Similarly to St. Augustine, Martin Luther also explores the concepts of faith, grace, spirit, and flesh in depth. Particularly, Luther sheds a lot of light on how Paul’s vision of the identified notions may be interpreted. In his preface to the translation of the Letters to the Romans, Luther points out that he views faith as sufficient justification for one’s spiritual growth. In other words, the theologian dismisses the necessity of works as the way of gaining God’s grace slowly but surely. Instead, according to Luther, the people that have faith also have the intrinsic ability to redeem themselves as Christians solely because of their ability to believe (Grenholm and Gunner 88).
The identified approach toward the interpretation of St. Paul’s writing is admittedly debatable. It seems to be contrary to Augustine’s opinion, which suggests that people should redeem themselves based on the merit of their works. Nevertheless, Martin Luther provides rather substantial evidence in favor of his interpretation by emphasizing St. Paul‘s definition of law as a spiritual notion (Garuth 32).
Furthermore, Luther states that to become a sinner, one must devote oneself to the life of vice fully, i.e., body and soul. Apart from pointing evidently to Luther’s concept of people being intrinsically redeemed, the specified argument also implies that Luther gives credit to both spirit and flesh as equally important constituents of human existence. Therefore, it can be assumed that all four notions (i.e., faith, grace, spirit, and flesh) play a significant role in Luther’s theological philosophy, as well as his vision of St. Paul’s writing. Providing a different perspective on the issue, the theologian offers an intriguing argument that shapes the notions and prevents them from being preconceived by the readers.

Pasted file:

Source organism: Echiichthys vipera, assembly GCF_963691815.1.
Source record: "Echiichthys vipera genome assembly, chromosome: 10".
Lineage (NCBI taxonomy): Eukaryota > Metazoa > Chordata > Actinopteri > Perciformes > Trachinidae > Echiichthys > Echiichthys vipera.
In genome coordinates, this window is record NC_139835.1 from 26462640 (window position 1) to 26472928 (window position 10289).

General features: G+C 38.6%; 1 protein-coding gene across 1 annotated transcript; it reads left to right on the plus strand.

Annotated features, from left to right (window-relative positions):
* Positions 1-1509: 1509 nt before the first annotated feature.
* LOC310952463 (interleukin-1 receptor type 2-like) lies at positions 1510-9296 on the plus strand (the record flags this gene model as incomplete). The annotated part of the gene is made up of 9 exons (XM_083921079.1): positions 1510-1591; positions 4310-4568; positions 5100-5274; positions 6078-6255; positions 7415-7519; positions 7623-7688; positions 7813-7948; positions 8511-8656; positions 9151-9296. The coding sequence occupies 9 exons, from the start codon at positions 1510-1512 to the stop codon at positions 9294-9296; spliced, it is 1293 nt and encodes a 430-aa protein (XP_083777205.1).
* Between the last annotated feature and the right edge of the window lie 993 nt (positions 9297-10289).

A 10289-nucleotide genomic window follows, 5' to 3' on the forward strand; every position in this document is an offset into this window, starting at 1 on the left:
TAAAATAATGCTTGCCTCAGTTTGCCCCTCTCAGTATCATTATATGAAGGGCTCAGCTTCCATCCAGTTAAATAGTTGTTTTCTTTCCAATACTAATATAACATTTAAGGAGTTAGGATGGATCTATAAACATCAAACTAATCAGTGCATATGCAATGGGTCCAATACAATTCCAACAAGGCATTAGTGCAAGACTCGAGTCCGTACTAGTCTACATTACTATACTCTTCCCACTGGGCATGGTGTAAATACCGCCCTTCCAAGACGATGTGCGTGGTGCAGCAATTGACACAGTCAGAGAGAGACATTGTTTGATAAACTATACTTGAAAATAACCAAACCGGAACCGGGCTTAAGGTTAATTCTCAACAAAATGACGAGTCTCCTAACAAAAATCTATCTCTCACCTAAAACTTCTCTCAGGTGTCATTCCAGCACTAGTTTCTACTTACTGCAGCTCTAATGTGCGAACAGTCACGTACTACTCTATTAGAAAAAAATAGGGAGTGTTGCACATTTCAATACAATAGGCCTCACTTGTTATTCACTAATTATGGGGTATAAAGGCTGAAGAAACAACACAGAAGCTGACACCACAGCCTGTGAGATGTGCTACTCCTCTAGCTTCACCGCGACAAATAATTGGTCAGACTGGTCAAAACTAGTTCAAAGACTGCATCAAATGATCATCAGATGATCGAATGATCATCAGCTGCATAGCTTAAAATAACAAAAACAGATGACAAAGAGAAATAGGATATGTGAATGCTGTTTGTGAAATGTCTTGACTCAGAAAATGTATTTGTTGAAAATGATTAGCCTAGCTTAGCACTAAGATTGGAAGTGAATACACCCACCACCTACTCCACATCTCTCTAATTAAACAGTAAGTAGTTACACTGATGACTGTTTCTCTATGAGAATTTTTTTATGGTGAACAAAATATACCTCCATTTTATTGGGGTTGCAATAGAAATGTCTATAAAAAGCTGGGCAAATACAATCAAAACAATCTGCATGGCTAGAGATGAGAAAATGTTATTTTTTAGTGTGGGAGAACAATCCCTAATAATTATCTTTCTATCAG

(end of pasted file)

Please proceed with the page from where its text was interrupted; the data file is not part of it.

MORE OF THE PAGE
“The Epistle of St. Paul to the Galatians.” Biblescripture.net, n.d., Web.
Garuth, David. 6 Keys of Spiritual Transformation. WestBow Press, 2014.
Grenholm, Carl-Henric, and Goran Gunner. Lutheran Identity and Political Theology. Wipf and Stock Publishers, 2014.
McGrath, Alister E. Historical Theology: An Introduction to the History of Christian Thought. 2nd ed., John Wiley & Sons, 2013.
The New Testament. Edited by William Zeitler, Faithful Bible, 2009.
St. Augustine. On Christian Doctrine. Translated by Wyatt North. Wyatt North Publishing, LLC, 2014.